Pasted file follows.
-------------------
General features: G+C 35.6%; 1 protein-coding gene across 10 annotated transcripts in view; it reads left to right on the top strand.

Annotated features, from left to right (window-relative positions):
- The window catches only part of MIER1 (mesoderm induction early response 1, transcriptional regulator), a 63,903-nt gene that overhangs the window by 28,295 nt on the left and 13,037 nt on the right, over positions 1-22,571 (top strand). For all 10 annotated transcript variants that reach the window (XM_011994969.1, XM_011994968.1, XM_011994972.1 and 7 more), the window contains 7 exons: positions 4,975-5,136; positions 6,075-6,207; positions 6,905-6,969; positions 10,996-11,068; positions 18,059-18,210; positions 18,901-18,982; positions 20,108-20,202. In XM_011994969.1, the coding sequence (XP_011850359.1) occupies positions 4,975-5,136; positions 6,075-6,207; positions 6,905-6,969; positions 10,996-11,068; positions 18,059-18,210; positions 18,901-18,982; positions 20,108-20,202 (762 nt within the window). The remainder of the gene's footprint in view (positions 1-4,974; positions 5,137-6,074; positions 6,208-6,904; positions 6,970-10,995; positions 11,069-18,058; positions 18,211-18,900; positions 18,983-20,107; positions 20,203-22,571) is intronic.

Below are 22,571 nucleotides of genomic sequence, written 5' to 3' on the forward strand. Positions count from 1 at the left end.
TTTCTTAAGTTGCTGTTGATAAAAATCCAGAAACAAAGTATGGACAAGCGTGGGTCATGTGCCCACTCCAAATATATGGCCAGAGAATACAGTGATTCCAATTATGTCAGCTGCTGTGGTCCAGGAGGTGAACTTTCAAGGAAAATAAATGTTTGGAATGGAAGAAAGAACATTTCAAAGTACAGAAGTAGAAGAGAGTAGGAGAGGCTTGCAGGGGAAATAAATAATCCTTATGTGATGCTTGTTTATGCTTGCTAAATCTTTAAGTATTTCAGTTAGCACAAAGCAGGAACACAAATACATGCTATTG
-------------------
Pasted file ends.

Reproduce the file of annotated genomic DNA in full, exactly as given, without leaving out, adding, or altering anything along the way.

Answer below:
General features: G+C 35.6%; 1 protein-coding gene across 10 annotated transcripts in view; it reads left to right on the top strand.

Annotated features, from left to right (window-relative positions):
- The window catches only part of MIER1 (mesoderm induction early response 1, transcriptional regulator), a 63,903-nt gene that overhangs the window by 28,295 nt on the left and 13,037 nt on the right, over positions 1-22,571 (top strand). For all 10 annotated transcript variants that reach the window (XM_011994969.1, XM_011994968.1, XM_011994972.1 and 7 more), the window contains 7 exons: positions 4,975-5,136; positions 6,075-6,207; positions 6,905-6,969; positions 10,996-11,068; positions 18,059-18,210; positions 18,901-18,982; positions 20,108-20,202. In XM_011994969.1, the coding sequence (XP_011850359.1) occupies positions 4,975-5,136; positions 6,075-6,207; positions 6,905-6,969; positions 10,996-11,068; positions 18,059-18,210; positions 18,901-18,982; positions 20,108-20,202 (762 nt within the window). The remainder of the gene's footprint in view (positions 1-4,974; positions 5,137-6,074; positions 6,208-6,904; positions 6,970-10,995; positions 11,069-18,058; positions 18,211-18,900; positions 18,983-20,107; positions 20,203-22,571) is intronic.

Below are 22,571 nucleotides of genomic sequence, written 5' to 3' on the forward strand. Positions count from 1 at the left end.
TTTCTTAAGTTGCTGTTGATAAAAATCCAGAAACAAAGTATGGACAAGCGTGGGTCATGTGCCCACTCCAAATATATGGCCAGAGAATACAGTGATTCCAATTATGTCAGCTGCTGTGGTCCAGGAGGTGAACTTTCAAGGAAAATAAATGTTTGGAATGGAAGAAAGAACATTTCAAAGTACAGAAGTAGAAGAGAGTAGGAGAGGCTTGCAGGGGAAATAAATAATCCTTATGTGATGCTTGTTTATGCTTGCTAAATCTTTAAGTATTTCAGTTAGCACAAAGCAGGAACACAAATACATGCTATTG